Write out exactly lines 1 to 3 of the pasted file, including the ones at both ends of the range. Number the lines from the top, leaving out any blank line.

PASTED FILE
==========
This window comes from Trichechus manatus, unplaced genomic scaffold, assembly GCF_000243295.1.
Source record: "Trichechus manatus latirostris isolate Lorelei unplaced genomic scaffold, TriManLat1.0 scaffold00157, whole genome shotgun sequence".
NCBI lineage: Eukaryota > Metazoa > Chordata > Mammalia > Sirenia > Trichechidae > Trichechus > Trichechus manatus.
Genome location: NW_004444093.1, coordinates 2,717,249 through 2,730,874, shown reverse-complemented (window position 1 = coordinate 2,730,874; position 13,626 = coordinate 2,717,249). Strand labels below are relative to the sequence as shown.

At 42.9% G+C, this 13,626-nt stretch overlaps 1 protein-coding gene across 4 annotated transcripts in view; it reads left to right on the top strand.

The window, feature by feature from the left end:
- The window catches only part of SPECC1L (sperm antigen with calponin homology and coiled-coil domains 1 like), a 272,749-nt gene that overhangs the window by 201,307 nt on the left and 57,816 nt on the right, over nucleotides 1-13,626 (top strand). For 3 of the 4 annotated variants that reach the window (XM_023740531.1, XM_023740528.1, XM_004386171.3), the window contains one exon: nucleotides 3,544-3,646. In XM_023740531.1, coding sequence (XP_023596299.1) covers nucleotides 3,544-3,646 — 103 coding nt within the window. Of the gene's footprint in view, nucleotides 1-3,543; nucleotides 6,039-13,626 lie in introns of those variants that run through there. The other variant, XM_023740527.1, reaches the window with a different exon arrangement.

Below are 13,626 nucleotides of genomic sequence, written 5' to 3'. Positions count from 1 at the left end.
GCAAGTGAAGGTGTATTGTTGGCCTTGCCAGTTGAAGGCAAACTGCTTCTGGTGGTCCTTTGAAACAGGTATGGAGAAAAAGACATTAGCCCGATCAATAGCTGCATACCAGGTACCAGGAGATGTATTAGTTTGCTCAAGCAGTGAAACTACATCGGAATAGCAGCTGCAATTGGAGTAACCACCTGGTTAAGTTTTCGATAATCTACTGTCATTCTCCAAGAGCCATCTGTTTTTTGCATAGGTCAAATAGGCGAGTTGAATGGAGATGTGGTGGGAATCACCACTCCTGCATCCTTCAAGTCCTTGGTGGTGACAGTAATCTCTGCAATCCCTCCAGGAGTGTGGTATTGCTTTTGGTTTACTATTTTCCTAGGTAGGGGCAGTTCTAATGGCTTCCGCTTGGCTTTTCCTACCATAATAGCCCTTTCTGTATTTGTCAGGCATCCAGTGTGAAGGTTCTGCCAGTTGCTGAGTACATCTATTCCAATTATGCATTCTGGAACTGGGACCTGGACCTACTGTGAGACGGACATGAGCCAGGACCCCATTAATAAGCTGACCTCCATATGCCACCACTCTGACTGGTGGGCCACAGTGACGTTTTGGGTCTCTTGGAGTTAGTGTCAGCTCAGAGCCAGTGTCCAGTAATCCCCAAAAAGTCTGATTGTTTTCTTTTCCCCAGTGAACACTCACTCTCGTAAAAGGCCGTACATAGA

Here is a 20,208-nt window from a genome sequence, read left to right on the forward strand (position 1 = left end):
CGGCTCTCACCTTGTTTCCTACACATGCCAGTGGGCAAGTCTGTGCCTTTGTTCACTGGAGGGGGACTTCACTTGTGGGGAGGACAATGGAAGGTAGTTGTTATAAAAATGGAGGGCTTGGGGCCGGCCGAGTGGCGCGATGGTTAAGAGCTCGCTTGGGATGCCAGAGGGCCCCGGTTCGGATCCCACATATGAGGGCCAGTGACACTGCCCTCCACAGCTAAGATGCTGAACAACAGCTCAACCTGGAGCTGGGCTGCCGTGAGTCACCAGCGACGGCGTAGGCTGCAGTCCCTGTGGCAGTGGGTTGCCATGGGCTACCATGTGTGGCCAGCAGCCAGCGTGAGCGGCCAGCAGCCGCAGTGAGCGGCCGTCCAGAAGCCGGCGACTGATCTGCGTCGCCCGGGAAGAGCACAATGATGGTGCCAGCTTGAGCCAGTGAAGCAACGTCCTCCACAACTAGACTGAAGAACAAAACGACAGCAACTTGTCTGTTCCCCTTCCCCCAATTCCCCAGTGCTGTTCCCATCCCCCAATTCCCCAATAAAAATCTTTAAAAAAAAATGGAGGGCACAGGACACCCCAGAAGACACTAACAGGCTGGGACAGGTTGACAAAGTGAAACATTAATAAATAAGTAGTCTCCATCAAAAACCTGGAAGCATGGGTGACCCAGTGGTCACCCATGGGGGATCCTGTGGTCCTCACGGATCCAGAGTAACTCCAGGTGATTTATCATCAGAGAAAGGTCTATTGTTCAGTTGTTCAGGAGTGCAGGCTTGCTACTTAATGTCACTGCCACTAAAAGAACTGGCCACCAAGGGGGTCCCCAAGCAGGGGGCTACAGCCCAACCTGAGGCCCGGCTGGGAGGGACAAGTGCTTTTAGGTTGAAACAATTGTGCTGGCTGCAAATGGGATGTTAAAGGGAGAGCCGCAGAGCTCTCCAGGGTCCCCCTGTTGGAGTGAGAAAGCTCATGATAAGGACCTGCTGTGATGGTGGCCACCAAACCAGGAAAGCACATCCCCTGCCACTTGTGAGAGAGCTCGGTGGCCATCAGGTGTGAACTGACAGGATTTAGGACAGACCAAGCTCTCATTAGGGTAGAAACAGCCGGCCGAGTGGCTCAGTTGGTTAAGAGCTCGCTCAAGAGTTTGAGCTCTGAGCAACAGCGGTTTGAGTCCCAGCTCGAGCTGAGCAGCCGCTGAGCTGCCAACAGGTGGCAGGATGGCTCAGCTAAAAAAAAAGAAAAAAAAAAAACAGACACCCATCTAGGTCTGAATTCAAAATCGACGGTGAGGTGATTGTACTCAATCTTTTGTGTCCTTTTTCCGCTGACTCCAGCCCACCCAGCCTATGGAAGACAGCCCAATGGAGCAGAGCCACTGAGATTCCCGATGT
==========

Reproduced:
This window comes from Trichechus manatus, unplaced genomic scaffold, assembly GCF_000243295.1.
Source record: "Trichechus manatus latirostris isolate Lorelei unplaced genomic scaffold, TriManLat1.0 scaffold00157, whole genome shotgun sequence".
NCBI lineage: Eukaryota > Metazoa > Chordata > Mammalia > Sirenia > Trichechidae > Trichechus > Trichechus manatus.